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Hermits With Style and Purpose in Your Game

Charles A White A-Musing History Leave a Comment

The Hermit Was More Than You Thought

Pixabay HermitYour party is traveling along a cracked cobblestone road choked with weeds when you come upon the ruins of a small town. From first glance, it appears to be quite old and the victim of a violent death. As you get closer, you see a man sitting atop an ornate pillar near the edge of the town. The column looks to have once been part of a temple or a government building.

It is difficult to tell how old the man is. His weathered, wrinkled skin is the color of caramel, and his long, white bead hangs over the edge of his perch. Atop his pillar sits a small basket and a waterskin, each with a rope attached. Presumably, this is what he uses to bring up food and water supplied by travelers or local villagers. As the man spots you, he licks cracked lips and opens his mouth to speak.

 

Hermits Explained

This man is a Stylite. If you were in the eastern part of the Roman Empire around the middle to end of the 4th century, you might spot some of these ascetic holy men. A Stylite is just one type of ascetic that we commonly refer to as hermits. These historical hermits are great models for GMs to use whether your game is more historical or fantasy based. Hermits can be a great way to deliver wisdom, spiritual and magical teachings, and adventure threads to your party.

So, what led men and women to leave their friends and family and become hermits?

For centuries, Christianity was met with suspicion and persecution by the Roman Empire. Often, Christians were forced to practice their religion in catacombs and other secret locations so they wouldn’t be caught by authorities. However, this all changed In 313. This was the year the Edict of Milan was issued. This decree, issued both in the Eastern and Western Roman Empires, gave Christians the freedom to practice their religion in the open. The result was the steady movement from Christianity as a small fringe sect of Judaism to a powerful religion known throughout the world.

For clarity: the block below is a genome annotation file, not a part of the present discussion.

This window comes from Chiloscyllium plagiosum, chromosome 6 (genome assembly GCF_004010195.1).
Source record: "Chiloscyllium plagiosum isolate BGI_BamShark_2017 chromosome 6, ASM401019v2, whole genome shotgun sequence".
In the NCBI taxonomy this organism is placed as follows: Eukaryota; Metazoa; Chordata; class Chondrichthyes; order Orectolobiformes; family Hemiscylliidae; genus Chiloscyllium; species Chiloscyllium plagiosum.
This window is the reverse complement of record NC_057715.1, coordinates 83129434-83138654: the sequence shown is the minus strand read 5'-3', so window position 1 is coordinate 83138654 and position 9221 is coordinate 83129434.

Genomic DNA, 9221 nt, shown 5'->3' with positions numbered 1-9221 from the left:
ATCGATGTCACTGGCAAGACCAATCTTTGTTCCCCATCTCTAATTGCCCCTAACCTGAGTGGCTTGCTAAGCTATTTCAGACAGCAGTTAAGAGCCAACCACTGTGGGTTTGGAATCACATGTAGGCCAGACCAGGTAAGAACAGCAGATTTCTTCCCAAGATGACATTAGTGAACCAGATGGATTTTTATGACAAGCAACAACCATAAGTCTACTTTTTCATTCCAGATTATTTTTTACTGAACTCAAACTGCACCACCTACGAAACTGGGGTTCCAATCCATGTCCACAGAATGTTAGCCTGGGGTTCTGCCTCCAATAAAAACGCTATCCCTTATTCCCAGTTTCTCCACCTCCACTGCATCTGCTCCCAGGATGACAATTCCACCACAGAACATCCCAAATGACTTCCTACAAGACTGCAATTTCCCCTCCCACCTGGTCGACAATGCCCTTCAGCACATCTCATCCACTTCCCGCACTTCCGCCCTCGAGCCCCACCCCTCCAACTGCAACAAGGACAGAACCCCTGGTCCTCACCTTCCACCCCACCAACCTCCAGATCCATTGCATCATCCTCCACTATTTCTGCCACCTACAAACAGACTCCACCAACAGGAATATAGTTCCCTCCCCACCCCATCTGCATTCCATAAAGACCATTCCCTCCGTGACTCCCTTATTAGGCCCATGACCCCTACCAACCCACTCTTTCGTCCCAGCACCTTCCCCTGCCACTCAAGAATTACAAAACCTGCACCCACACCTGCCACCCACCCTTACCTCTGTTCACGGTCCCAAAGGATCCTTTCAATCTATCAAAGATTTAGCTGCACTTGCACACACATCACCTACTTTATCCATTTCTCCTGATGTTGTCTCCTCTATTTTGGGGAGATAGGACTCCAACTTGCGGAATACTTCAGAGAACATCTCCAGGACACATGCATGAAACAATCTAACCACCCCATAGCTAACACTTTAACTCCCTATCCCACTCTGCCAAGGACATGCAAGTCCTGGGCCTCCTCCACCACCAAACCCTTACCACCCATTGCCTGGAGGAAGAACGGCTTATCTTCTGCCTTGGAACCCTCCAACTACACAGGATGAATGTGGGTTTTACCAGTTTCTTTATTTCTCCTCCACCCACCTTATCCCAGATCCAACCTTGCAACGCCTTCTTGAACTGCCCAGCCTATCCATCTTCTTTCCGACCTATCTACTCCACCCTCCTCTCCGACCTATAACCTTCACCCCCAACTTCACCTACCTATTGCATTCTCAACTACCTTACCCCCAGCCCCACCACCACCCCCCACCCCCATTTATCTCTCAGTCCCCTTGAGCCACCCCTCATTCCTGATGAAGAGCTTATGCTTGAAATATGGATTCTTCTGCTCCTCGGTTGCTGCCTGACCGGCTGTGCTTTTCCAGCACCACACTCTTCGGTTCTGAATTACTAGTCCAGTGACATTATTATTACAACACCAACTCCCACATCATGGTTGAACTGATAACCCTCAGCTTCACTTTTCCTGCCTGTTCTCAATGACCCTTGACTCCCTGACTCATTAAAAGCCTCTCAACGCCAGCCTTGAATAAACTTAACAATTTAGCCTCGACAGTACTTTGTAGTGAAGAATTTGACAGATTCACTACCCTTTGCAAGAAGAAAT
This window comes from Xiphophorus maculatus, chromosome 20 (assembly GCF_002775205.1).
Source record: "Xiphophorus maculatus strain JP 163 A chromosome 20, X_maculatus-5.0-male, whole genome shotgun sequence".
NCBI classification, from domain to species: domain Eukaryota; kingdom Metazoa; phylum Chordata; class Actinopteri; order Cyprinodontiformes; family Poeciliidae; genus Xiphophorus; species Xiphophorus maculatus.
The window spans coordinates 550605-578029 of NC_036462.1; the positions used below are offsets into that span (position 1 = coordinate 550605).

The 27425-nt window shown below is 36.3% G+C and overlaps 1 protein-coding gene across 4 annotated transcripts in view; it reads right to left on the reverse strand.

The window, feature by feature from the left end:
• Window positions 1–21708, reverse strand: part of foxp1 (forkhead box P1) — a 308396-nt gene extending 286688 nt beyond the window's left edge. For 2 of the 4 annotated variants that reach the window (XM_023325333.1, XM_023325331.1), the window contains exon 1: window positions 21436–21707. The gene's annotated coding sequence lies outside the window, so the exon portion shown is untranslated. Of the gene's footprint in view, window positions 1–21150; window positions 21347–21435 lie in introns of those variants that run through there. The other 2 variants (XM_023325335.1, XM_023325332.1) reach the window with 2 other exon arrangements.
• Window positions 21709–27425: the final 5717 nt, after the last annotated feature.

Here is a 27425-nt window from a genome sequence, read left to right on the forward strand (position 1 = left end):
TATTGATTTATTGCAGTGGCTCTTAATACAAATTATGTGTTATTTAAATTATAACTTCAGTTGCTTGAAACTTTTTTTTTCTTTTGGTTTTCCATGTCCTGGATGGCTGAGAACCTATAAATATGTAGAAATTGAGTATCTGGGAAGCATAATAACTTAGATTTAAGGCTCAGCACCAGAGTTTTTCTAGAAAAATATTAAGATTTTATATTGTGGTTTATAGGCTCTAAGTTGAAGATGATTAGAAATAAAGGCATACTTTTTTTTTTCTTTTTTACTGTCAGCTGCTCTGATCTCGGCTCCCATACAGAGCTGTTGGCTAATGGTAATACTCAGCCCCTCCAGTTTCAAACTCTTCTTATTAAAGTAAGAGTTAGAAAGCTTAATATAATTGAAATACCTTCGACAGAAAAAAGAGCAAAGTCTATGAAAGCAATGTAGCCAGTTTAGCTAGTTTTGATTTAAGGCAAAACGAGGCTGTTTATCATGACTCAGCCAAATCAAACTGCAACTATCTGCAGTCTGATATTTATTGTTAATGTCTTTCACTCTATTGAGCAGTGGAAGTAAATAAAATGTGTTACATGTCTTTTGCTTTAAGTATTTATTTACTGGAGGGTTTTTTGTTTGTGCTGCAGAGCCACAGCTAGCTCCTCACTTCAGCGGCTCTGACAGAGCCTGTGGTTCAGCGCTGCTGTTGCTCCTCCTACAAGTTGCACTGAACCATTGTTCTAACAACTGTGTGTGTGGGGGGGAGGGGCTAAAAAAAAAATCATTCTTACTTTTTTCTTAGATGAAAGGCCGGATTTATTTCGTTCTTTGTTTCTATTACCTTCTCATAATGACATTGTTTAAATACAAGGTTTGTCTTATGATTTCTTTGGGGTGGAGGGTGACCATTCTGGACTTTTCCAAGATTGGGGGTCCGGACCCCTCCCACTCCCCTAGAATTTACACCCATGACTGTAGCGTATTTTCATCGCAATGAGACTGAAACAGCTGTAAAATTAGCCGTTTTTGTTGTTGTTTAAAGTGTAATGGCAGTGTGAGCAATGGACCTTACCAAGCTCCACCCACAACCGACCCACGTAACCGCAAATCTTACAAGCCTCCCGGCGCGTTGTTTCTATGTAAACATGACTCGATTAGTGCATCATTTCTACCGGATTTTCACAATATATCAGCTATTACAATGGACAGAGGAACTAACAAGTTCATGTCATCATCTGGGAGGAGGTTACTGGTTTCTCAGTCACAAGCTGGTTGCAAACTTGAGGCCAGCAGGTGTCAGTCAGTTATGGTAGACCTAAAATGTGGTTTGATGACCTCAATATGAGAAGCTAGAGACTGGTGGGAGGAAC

As Christianity gained acceptance, it grew. However, not everyone was happy about this. Some Christians felt that with mainstream acceptance came a watering down of what it meant to be a Christian. It was too easy, too comfortable to be a Christian since the danger was gone. Therefore, some Christians retreated from society in order to live a more ascetic lifestyle. They wanted to escape the superficial Christianity they felt was permeating their world and live a more pure form of their faith.

To do this, hermits removed themselves from society in a very literal sense. Hermits retreated to strange, remote places to live a life of solemn contemplation. This is where our friend, the Stylite, finds himself. However, hermits didn’t just live on top of pillars. Another type of hermit was the Dendrite. Like Stylites, Dendrites also desired to retreat from society so they could become better connected with God. However, Dendrites chose to live in trees instead of on pillars. Some would literally live in a tree, while others would live inside the trunk of a large tree.

What if you just couldn’t leave the city behind and live on a pillar or in a tree, but you still wanted a measure of solitude? You might consider becoming an Anchorite. Anchorites were men and women who lived alone in a tiny structure typically built on church grounds. This small building, also called a cell, only contained a small window through which they could get food, remove waste, and talk with visitors. In essence, this was a prison of their own making. Unlike Dendrites and Stylites, these hermits needed the Church’s permission and support to undertake this type of hermitage.